Objectives: To determine national adult immunization rates for influenza and pneumonia and assess the effect of various predisposing factors on immunization status for both diseases. Design: Retrospective, cross-sectional, random national sample data from the Centers for Disease Control and Prevention's 1999 Behavioral Risk Factor Surveillance System survey. Data extraction and analysis were conducted using SPSS and STATA, with adjustments made for weighted data. Participants: Individuals aged 65 years and older and individuals aged 50 to 64 years (for influenza only). Results: Immunization rates in the 65 and older age group were 66.7% for influenza and 53.8% for pneumonia; immunization rate for influenza in the 50 to 64 age group was 35.6%. Predisposing factors such as race (white) and education (high school and above) positively influenced immunization status. Enabling factors such as income, health insurance, and physician visits and need-related factors such as health status and comorbidities exhibited a strong relationship with influenza and pneumonia vaccination status in both study populations. Health care coverage (odds ratio [OR] = 1.76 for influenza and OR = 1.66 for pneumonia in the 65 years and older group; OR = 1.80 for influenza in the 50 to 64 years age group) and physician visit in the last year (OR = 2.00 for influenza and OR = 1.87 for pneumonia for 65 years and older group; OR = 1.86 for influenza in the 50 to 64 years age group) were strong positive predictors of vaccination status. Individuals with comorbidities and those who perceived their health as being poor had high vaccination rates. Conclusion: Understanding the positive and negative influences on adult immunization status will allow pharmacists to better identify and target prospective recipients of immunization services.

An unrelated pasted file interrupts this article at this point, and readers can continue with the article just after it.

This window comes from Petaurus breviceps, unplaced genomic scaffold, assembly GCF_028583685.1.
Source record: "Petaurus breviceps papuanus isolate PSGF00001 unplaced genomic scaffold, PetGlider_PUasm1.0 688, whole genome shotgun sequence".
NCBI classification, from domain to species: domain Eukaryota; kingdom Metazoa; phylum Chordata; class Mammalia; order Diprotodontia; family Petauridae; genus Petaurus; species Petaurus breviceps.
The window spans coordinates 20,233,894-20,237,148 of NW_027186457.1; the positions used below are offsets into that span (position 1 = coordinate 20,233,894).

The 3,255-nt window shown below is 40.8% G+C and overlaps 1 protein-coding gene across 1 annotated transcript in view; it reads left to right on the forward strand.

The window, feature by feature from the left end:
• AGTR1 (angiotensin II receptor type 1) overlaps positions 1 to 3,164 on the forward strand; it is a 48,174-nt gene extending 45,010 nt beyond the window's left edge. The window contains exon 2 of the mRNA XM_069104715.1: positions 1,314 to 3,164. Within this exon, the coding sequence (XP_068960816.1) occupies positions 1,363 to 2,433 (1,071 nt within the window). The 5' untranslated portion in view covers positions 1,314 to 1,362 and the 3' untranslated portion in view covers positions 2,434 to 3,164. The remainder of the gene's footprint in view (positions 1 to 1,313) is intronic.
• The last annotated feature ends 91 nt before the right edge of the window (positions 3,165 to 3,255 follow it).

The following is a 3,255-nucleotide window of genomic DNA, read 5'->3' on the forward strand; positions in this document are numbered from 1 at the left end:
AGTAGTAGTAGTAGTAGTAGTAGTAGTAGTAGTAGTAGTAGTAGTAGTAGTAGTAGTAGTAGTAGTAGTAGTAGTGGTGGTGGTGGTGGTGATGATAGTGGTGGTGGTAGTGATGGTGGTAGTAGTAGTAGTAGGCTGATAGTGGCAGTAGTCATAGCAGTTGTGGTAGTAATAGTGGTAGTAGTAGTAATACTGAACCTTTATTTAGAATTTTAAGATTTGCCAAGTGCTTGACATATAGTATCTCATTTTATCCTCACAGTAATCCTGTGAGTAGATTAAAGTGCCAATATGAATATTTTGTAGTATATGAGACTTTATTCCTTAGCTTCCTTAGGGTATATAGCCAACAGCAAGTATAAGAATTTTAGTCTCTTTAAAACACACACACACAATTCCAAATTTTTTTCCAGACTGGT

|Number of pages||9|
|Journal||Journal of the American Pharmacists Association|
|State||Published - 2003|
- Behavioral risk factor surveillance system